Google denies report it considered quitting cloud computing business

Executives at Google LLC’s parent company Alphabet Inc. reportedly considered exiting the public cloud computing business back in early 2018, only to reject that idea and instead set a goal of becoming the No. 2 player in the market by 2023.

However, some Google employees are said to believe the company may still withdraw from the cloud business if it fails to achieve that ambitious goal, The Information reported today. In a statement provided to SiliconANGLE, Google called the report “simply not accurate.”

The story goes that Google co-founder Larry Page, who until now was also Alphabet’s chief executive officer, had decided that it was unacceptable for the company to trail market leaders Amazon Web Services Inc. and Microsoft Corp. in the cloud market. But The Information says that he, along with then-Google and now Alphabet CEO Sundar Pichai and Alphabet Chief Financial Officer Ruth Porat ultimately chose to remain in the business, setting a $20 billion, five-year budget for capital expenditures to try to catch up with its rivals.

Although Google is the most dominant company in Internet search and advertising, its cloud business is believed to be some distance behind those of its rivals. Comparisons are tough, not least because Google doesn’t break out any financial numbers from its cloud business.

However, the $8 billion annualized cloud revenue it reported in July is dwarfed by the $9 billion revenue that AWS reported for the third quarter of this year. Microsoft doesn’t specify its cloud revenue either, but Griffin Securities analyst Jay Vleeschhouwer estimated that the unit delivered $4.3 billion in third-quarter revenue.

Google told SiliconANGLE in an emailed statement that The Information’s report is “simply not accurate” and linked to several blog posts detailing its investments in cloud-related infrastructure and sales teams.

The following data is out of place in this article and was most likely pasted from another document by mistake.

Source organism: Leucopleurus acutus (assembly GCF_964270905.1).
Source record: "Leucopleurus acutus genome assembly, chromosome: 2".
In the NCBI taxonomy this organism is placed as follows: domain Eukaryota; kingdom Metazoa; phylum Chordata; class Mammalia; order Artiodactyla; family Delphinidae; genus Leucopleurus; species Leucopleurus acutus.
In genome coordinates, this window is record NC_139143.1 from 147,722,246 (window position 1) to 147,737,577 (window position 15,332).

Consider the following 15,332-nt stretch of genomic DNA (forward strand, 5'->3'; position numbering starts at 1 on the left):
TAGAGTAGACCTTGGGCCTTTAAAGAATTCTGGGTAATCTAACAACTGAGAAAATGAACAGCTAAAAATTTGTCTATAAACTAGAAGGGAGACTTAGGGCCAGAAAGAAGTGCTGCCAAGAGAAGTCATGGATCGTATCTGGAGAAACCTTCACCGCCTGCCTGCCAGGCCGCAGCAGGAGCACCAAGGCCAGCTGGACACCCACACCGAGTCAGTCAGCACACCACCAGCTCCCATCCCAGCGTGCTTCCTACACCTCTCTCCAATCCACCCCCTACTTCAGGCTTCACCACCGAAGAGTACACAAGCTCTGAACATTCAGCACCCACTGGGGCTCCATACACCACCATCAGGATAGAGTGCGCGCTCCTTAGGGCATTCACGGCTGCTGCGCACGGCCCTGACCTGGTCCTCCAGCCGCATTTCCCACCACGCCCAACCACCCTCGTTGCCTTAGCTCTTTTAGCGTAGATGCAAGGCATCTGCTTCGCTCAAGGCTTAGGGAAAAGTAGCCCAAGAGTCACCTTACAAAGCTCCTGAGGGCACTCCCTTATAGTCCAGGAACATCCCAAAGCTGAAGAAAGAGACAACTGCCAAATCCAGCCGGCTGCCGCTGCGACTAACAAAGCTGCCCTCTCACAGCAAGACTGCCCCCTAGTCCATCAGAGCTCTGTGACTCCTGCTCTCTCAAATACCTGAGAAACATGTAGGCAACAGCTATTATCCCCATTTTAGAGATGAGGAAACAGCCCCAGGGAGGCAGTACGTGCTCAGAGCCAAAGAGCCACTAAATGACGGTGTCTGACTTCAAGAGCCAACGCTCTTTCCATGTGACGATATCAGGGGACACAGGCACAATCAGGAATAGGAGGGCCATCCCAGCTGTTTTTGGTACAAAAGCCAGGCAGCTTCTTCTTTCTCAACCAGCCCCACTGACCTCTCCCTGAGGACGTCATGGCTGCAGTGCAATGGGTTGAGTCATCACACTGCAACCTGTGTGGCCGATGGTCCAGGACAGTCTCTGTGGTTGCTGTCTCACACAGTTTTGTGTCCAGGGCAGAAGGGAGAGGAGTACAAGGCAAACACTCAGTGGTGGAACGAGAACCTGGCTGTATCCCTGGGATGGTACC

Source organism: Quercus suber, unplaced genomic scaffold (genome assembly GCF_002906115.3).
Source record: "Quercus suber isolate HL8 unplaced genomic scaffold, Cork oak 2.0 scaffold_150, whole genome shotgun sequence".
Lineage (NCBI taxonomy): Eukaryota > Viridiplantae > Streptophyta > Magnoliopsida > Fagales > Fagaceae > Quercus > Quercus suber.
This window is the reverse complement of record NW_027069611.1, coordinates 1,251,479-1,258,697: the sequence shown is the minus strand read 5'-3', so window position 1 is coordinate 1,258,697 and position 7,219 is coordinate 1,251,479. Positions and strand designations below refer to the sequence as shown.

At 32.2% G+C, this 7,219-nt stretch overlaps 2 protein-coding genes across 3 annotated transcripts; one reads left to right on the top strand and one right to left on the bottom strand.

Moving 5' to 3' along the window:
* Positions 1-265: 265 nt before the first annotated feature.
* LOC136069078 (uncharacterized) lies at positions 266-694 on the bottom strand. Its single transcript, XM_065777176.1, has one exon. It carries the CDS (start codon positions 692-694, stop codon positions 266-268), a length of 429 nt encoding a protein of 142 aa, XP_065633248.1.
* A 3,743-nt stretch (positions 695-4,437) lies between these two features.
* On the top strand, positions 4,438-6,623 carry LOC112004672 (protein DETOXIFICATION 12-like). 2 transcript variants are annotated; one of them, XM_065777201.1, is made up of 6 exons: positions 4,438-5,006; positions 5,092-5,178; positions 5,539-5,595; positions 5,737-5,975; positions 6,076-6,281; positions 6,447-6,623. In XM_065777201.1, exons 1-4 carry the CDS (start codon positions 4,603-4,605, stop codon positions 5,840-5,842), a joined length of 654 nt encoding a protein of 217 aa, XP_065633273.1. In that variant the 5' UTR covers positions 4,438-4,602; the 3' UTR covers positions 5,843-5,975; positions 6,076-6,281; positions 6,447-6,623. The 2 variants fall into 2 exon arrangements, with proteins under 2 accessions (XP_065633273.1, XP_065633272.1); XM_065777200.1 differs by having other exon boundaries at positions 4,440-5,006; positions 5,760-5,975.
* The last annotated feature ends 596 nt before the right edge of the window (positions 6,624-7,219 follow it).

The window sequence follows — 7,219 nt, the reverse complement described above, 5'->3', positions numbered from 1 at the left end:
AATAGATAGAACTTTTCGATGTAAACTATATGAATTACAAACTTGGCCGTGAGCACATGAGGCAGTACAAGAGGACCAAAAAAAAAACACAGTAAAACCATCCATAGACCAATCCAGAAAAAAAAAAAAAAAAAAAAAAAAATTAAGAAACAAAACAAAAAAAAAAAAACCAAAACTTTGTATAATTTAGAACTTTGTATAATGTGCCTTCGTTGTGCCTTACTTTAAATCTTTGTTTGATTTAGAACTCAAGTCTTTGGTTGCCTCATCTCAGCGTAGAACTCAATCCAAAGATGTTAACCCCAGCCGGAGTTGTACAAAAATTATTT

Google’s denials certainly seem plausible, at least currently. Besides its infrastructure investments, the company has also invested heavily in people, most recently poaching former Oracle Corp. executive Thomas Kurian to lead its cloud unit. In turn, Kurian has made a number of important hires himself.

Google is also known to have solid traction in specific cloud computing segments such as artificial intelligence and machine learning, software containers and Kubernetes, and data analytics. Meanwhile, its G Suite productivity tools are a popular alternative to Microsoft’s Office 365.

Industry analysts agreed that it seems unlikely Google would exit the cloud market. Charles King of Pund-IT Inc. told SiliconANGLE that it’s normal for ambitious companies such as Google to examine the success of various business lines and sometimes rejigger strategic imperatives. He also questioned the value of what any discussion of public cloud ranking really offers.

“The subtext of market leadership discussions tend to ignore the larger point, which is that hybrid environments leveraging multiple clouds have become the norm,” King said. “In other words, no matter how much money this or that vendor throws into its cloud effort, no single one is ever likely to dominate a market that’s heading in a different direction.”

One of the problems Google faces with its cloud infrastructure business is that it’s far less profitable than its primary advertising business, and that’s what likely prompted Alphabet’s executives to review the future of its cloud unit, said Constellation Research Inc. analyst Holger Mueller.

Still, it seems clear that with the appointment of Kurian that Google has decided to double down on the cloud, he said, adding that its decision to hire former SAP SE executive Robert Enslin to lead its cloud sales teams reinforces that view.

Those hires were really “an admission of the Google leadership and board that they made a mistake putting [former VMware Inc. executive] Diane Greene in place, which was obvious even for staunch Google Cloud supporters,” Mueller said. “So now it’s a major challenge for Google to catch up – in any terms.”

But he added that Google is well-placed to compete with AWS and Microsoft in the future because it has inherent advantages in machine learning, big data and networking.

“The sooner AI and ML are taken up by savvy business users, and the sooner AI becomes a competitive weapon in the marketplace, the better Google will do,” Mueller said. “It certainly will happen. The question is when.”

The story has the potential to hurt Google, not least because its largest enterprise customers will alarmed by the possibility – however remote — that it might exit the cloud business. Over the years, it has exited many businesses, and until the last few years its commitment to enterprise-oriented businesses had been fitful.

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